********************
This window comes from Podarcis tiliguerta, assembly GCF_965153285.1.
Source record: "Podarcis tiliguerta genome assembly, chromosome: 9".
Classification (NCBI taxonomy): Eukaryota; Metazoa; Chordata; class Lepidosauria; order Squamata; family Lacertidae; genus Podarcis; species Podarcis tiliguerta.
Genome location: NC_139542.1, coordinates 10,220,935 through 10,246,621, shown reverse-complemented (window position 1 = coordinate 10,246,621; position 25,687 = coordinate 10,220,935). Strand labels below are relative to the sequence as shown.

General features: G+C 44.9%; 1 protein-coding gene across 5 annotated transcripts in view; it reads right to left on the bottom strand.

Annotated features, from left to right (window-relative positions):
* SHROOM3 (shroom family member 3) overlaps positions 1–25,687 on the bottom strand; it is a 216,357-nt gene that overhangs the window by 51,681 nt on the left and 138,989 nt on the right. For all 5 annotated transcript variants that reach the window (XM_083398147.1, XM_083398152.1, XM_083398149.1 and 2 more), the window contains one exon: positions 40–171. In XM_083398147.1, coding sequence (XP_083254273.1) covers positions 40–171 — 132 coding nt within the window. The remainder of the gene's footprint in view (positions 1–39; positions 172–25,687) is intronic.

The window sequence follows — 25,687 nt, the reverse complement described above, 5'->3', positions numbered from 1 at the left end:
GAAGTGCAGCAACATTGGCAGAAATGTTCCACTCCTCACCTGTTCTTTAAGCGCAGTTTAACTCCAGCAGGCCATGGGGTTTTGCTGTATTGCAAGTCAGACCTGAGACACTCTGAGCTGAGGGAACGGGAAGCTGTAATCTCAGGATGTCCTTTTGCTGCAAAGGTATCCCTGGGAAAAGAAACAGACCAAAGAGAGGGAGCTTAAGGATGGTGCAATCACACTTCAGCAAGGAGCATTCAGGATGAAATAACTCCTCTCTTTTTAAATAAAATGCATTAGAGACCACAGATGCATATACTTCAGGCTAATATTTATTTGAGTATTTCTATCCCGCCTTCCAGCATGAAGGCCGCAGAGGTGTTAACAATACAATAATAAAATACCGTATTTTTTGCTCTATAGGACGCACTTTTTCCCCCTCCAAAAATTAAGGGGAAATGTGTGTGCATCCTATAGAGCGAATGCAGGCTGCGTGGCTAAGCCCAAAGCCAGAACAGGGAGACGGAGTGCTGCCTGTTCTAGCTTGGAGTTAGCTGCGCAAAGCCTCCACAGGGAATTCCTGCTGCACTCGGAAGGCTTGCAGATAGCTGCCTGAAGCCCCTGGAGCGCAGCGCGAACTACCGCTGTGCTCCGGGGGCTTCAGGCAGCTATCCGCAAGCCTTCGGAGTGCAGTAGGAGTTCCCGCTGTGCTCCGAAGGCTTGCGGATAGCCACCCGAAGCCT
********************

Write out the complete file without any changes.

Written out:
This window comes from Podarcis tiliguerta, assembly GCF_965153285.1.
Source record: "Podarcis tiliguerta genome assembly, chromosome: 9".
Classification (NCBI taxonomy): Eukaryota; Metazoa; Chordata; class Lepidosauria; order Squamata; family Lacertidae; genus Podarcis; species Podarcis tiliguerta.
Genome location: NC_139542.1, coordinates 10,220,935 through 10,246,621, shown reverse-complemented (window position 1 = coordinate 10,246,621; position 25,687 = coordinate 10,220,935). Strand labels below are relative to the sequence as shown.

General features: G+C 44.9%; 1 protein-coding gene across 5 annotated transcripts in view; it reads right to left on the bottom strand.

Annotated features, from left to right (window-relative positions):
* SHROOM3 (shroom family member 3) overlaps positions 1–25,687 on the bottom strand; it is a 216,357-nt gene that overhangs the window by 51,681 nt on the left and 138,989 nt on the right. For all 5 annotated transcript variants that reach the window (XM_083398147.1, XM_083398152.1, XM_083398149.1 and 2 more), the window contains one exon: positions 40–171. In XM_083398147.1, coding sequence (XP_083254273.1) covers positions 40–171 — 132 coding nt within the window. The remainder of the gene's footprint in view (positions 1–39; positions 172–25,687) is intronic.

The window sequence follows — 25,687 nt, the reverse complement described above, 5'->3', positions numbered from 1 at the left end:
GAAGTGCAGCAACATTGGCAGAAATGTTCCACTCCTCACCTGTTCTTTAAGCGCAGTTTAACTCCAGCAGGCCATGGGGTTTTGCTGTATTGCAAGTCAGACCTGAGACACTCTGAGCTGAGGGAACGGGAAGCTGTAATCTCAGGATGTCCTTTTGCTGCAAAGGTATCCCTGGGAAAAGAAACAGACCAAAGAGAGGGAGCTTAAGGATGGTGCAATCACACTTCAGCAAGGAGCATTCAGGATGAAATAACTCCTCTCTTTTTAAATAAAATGCATTAGAGACCACAGATGCATATACTTCAGGCTAATATTTATTTGAGTATTTCTATCCCGCCTTCCAGCATGAAGGCCGCAGAGGTGTTAACAATACAATAATAAAATACCGTATTTTTTGCTCTATAGGACGCACTTTTTCCCCCTCCAAAAATTAAGGGGAAATGTGTGTGCATCCTATAGAGCGAATGCAGGCTGCGTGGCTAAGCCCAAAGCCAGAACAGGGAGACGGAGTGCTGCCTGTTCTAGCTTGGAGTTAGCTGCGCAAAGCCTCCACAGGGAATTCCTGCTGCACTCGGAAGGCTTGCAGATAGCTGCCTGAAGCCCCTGGAGCGCAGCGCGAACTACCGCTGTGCTCCGGGGGCTTCAGGCAGCTATCCGCAAGCCTTCGGAGTGCAGTAGGAGTTCCCGCTGTGCTCCGAAGGCTTGCGGATAGCCACCCGAAGCCT